Additionally, the list for Indonesian government institutions includes the Indonesia Eximbank, Social Security Agency for Health (Badan Penyelenggara Jaminan Sosial Kesehatan) and Social Security Agency for Manpower (Badan Penyelenggara Jaminan Sosial Ketenagakerjaan), local public institutions, and any special-purpose investment entity established by the government (like the abovementioned sovereign wealth funds).

    The new treaty also confirms that any penalty charge will not be regarded as interest under the definition of interest.

  4. Reduced rate of royalties

    Previously, royalty payments received a flat tax rate of 15%. Now, the treaty allows the 15% tax rate to be reduced as follows:

    1. the use or the right to use any copyright pertaining to literary, artistic, or scientific work including cinematography film or tapes used for radio or television broadcasting, any patent, trademark, design or model, plan, secret formula or process will enjoy a 10% tax rate from the gross payment; and
       
    2. the use or the right to use any industrial, commercial, or scientific equipment, or information concerning industrial, commercial or scientific experience will enjoy a 8% tax rate from the gross payment.
       
  5. Annulment of provisions on the limitation of relief and the income not expressly mentioned
     
    The new treaty abolishes Articles 21 and 22 of the old treaty on the limitation of relief and the income not expressly mentioned and replaces them with Article 22 on other income which generally stipulates that income not dealt with in the new treaty shall be taxable only in the jurisdiction of residence.
     
  6. Exchange of Information (“EOI”)
     
    The new treaty also widens the provisions on EOI by adopting the OECD Model 2017. Now, any request for EOI by one country must be accommodated even if the requested information is not relevant for tax purposes. Further, there is no permission to decline the supply of information based on the reasons that the information is held by a bank, other financial institution, nominee, or a person acting in agency or a fiduciary capacity or ownership interest.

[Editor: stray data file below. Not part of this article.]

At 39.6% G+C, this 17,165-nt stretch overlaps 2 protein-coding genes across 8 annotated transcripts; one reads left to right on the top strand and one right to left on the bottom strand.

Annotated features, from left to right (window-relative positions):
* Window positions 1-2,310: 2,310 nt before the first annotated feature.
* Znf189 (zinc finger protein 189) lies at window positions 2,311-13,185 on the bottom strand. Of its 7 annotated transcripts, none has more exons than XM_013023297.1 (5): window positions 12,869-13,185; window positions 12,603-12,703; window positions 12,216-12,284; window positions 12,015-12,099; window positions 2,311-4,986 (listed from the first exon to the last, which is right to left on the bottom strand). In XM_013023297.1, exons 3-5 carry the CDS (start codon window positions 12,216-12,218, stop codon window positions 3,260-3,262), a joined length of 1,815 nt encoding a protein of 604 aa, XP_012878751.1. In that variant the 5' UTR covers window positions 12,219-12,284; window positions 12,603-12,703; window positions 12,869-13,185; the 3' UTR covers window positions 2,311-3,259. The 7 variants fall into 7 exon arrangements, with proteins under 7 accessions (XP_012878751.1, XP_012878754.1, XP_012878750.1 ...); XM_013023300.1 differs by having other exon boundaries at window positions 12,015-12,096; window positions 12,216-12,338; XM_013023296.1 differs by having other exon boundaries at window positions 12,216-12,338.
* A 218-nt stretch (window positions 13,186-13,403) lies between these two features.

7. New provisions on anti-tax avoidance
     
    Lastly, the treaty introduces a new anti-tax avoidance section under Article 28 of the Treaty. Under such Article, the benefit under the treaty will not be granted if one of the principal purposes of an arrangement or transaction is to obtain (whether directly or indirectly) the benefit under the treaty.
     
    This is line with the stance adopted by Indonesia under Presidential Regulation No. 77 of 2019 on the Paris Multilateral Convention. The Convention contain similar provisions as the treaty under the principal purposes test, which is the method to assess possibility of treaty abuse, including through treaty shopping.

AHP’s Notes
 
For now, the treaty has not entered into force as Singapore also needs to ratify it. Afterwards, both countries must exchange the notification of the ratification documents for the treaty to enter into force. Then, the treaty will apply from 1 January of the following year.
 
We expect the renewed tax treaty to invigorate and deepened the flow of investments between Singapore and Indonesia. Investors are likely to view this new treaty positively. Singapore shareholders of Indonesian private companies will benefit from the capital gain tax protection under the new treaty for the conditions specified above. The reduced rate on BPT and royalties are some of the main attractions, especially for private equity houses and multinational corporations that depend heavily on their intellectual properties. Moreover, the law finally adopts a standalone capital gains tax provision and clarifies other points, including on interest, which will give more certainty in implementation.

 

Contacts


Muslimin Damanhuri
Partner

D (62) 21 2555 9952
F (62) 21 2555 7899
muslimin.damanhuri@ahp.id
 

Ahmad Fikri Assegaf
Co-Founder & Senior Partner

D (62) 21 2555 7880
F (62) 21 2555 7899
ahmad.assegaf@ahp.id
 

Lena Betha Simbolon & Sukhemadewi also contributed to this alert.